Dispute Resolution Program Heads Off Employee Conflicts

December 1, 1994
No company likes to throw away $1 million. However, that's exactly how much money Brown & Root Inc, a Houston-based engineering, construction and maintenance company was spending each year in legal and court fees litigating disputes involving employees. To make matters worse, the company was spending this money on only 2% of its 35,000 employees who seemed unable to resolve their conflicts without litigation.

After considering a new tactic for nearly four years, Brown & Root implemented a dispute resolution program in June 1993. Whenever workers feel they need to resolve a dispute, the program allows them to choose one or all of four options: Open-door policy, conference, mediation or arbitration. "We wanted to give our employees several ports of entry to lodge a complaint if they wanted to," says Ralph Morales, manager of employee relations and administrator of Brown & Root's Dispute Resolution Program.

Because management surveyed employees extensively about what such a program should look like before they put it into place, there were few problems once it was implemented. Says Morales: "Only two employees had any problem with it."

Open door policy. Although the company had maintained an informal open-door policy for many years, the new program emphasized that employees can take any problems to management at any level in the organization. Employees are encouraged to start at the lowest possible level, but they may take them as far up the chain of command as they need to, including the CEO.

In addition, the company added an employee hotline and a legal consultation program. Through the employee hotline, advisers offer free, expert and confidential advice and also provide information on how workers can solve problems informally within the company or through the other external options such as mediation or arbitration through the American Arbitration Association (AAA).

Employees also may request a legal consultation with the attorney of their choice when their dispute involves a legally protected right. "We can say it's a fair system, but to make it fair, we said, how much more fair can it be if an employee has a legal concern about an employment problem, and we're telling them that we'll pay for them to go see a lawyer if they want advice," explains Morales. "We wanted to level the playing field." Legal consultations are paid for much like benefits under the company's medical plan. Employees pay a deductible of $25 and a copayment of 10% of the balance, and Brown & Root pays the remaining 90% with a maximum annual benefit of $2,500 per employee. So far, only 14 employees have used this option.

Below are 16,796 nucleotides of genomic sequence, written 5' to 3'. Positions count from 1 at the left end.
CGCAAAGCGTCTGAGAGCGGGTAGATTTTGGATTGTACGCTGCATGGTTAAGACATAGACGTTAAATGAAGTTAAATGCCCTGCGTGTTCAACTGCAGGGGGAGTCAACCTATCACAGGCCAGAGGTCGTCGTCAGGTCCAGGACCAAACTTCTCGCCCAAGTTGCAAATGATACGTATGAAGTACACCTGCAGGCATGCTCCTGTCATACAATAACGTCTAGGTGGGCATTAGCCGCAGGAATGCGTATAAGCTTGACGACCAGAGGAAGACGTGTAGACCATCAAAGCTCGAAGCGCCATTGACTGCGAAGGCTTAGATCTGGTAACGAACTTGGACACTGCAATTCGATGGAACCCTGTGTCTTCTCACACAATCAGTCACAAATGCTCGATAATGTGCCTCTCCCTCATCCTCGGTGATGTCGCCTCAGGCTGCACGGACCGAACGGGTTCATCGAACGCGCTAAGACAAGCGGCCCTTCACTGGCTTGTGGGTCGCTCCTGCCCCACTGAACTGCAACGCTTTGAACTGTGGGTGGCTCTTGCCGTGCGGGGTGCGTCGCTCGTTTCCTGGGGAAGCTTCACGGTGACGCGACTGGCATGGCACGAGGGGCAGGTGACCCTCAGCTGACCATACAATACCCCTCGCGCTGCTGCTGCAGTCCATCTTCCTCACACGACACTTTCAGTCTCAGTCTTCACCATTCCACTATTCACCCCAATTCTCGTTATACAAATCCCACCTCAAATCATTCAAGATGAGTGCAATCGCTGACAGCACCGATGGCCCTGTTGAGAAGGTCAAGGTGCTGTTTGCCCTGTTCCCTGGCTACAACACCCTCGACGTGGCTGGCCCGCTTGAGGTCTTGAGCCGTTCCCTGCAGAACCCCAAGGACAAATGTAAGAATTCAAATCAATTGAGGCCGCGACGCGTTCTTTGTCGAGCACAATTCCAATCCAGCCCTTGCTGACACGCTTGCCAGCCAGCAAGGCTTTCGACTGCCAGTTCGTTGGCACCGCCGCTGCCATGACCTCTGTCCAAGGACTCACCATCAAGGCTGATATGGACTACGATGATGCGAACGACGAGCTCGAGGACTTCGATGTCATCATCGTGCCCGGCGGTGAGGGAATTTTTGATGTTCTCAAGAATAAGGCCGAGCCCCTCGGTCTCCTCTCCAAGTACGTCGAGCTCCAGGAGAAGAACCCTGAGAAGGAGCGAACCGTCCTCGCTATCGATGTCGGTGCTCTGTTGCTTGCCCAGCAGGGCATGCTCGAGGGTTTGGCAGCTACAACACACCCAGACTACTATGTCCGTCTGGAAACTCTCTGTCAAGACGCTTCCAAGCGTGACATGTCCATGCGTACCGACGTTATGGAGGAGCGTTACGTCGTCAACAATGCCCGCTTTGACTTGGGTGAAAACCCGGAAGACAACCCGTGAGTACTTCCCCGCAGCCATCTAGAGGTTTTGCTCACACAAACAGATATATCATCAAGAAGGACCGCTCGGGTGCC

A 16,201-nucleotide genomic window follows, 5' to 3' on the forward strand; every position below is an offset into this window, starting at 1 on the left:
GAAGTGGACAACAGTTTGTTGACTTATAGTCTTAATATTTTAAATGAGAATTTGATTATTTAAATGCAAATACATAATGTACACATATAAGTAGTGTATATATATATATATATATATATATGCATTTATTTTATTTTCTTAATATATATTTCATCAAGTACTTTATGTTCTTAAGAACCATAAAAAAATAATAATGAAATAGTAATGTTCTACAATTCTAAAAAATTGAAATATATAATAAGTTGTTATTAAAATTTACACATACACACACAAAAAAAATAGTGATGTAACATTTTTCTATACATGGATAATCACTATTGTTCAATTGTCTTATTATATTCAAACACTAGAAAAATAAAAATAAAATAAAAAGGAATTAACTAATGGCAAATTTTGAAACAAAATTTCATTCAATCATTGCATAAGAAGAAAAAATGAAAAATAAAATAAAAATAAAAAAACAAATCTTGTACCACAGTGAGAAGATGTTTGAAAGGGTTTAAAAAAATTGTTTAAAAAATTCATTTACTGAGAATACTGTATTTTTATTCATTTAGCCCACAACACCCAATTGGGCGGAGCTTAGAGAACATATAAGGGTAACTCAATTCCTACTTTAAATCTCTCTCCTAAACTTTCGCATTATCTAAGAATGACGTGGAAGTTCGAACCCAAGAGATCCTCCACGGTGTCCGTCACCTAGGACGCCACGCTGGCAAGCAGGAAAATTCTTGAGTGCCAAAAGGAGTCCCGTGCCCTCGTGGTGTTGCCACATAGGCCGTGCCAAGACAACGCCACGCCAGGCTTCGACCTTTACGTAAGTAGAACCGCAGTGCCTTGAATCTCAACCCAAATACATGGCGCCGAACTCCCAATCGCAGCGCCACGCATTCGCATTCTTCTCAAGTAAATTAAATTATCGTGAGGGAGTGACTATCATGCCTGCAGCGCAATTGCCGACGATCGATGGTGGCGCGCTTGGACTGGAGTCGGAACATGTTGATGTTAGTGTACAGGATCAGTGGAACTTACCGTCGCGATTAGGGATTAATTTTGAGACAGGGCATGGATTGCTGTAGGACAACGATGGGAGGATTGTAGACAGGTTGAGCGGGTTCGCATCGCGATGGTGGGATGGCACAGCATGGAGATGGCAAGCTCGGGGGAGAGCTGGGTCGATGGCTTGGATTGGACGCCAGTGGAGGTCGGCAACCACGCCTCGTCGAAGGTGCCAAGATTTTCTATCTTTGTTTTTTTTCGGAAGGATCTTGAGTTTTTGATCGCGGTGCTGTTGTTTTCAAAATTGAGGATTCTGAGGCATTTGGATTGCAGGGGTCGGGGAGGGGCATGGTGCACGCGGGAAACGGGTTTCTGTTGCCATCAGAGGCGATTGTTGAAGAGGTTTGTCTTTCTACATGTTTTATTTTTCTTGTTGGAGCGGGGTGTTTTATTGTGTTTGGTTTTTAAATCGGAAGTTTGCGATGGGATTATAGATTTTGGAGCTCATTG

Conference. Workers also may request a conference with a company representative and someone from the dispute resolution program to discuss the conflict and choose a process for resolving it. From there, the employee decides whether to loop back to the chain of command option, try an informal mediation process or to proceed with mediation or arbitration.

Mediation. Through the mediation process, employees resolve their disputes by talking through their conflict with a neutral third party, called a mediator, who helps each party come to an agreement based upon their interests and needs. Mediation is a nonbinding process that helps each side by opening up the lines of communication and helps them recognize their options. All mediators used by Brown & Root are employed by the AAA.

Arbitration. Like the mediation process, all arbitration proceedings are conducted by an AAA arbitrator. Employees are encouraged to resolve their conflicts before reaching this option; however, the company fully participates once this option has been selected. Arbitration is a binding process, through which employees can win monetary awards just like in a courtroom, although there is no jury.

"The first thing that people always think about is to implement something like this because it will save you money," says Morales. Although the financial burden of litigation was a growing concern to the organization, a primary impetus for the program was to preserve the company's relationships with its employees. "We're not in the litigation business," explains Morales. "So whatever we could do to minimize that, we wanted to do."

Since the program was implemented, about 500 employees have used one or more of the program's options. About 80% of their disputes have been resolved in fewer than four weeks. The majority of those conflicts have been resolved in fewer than two weeks. In an organization the size of a city, Brown & Root needed an alternative to litigation. "Any time you get people together, there are going to be disputes, and you just have to understand that you have to have a conflict management system in place to handle those," says Morales. "We just don't think that the courthouse is the place for it."

Personnel Journal, December 1994, Vol. 73, No. 12, p. 69.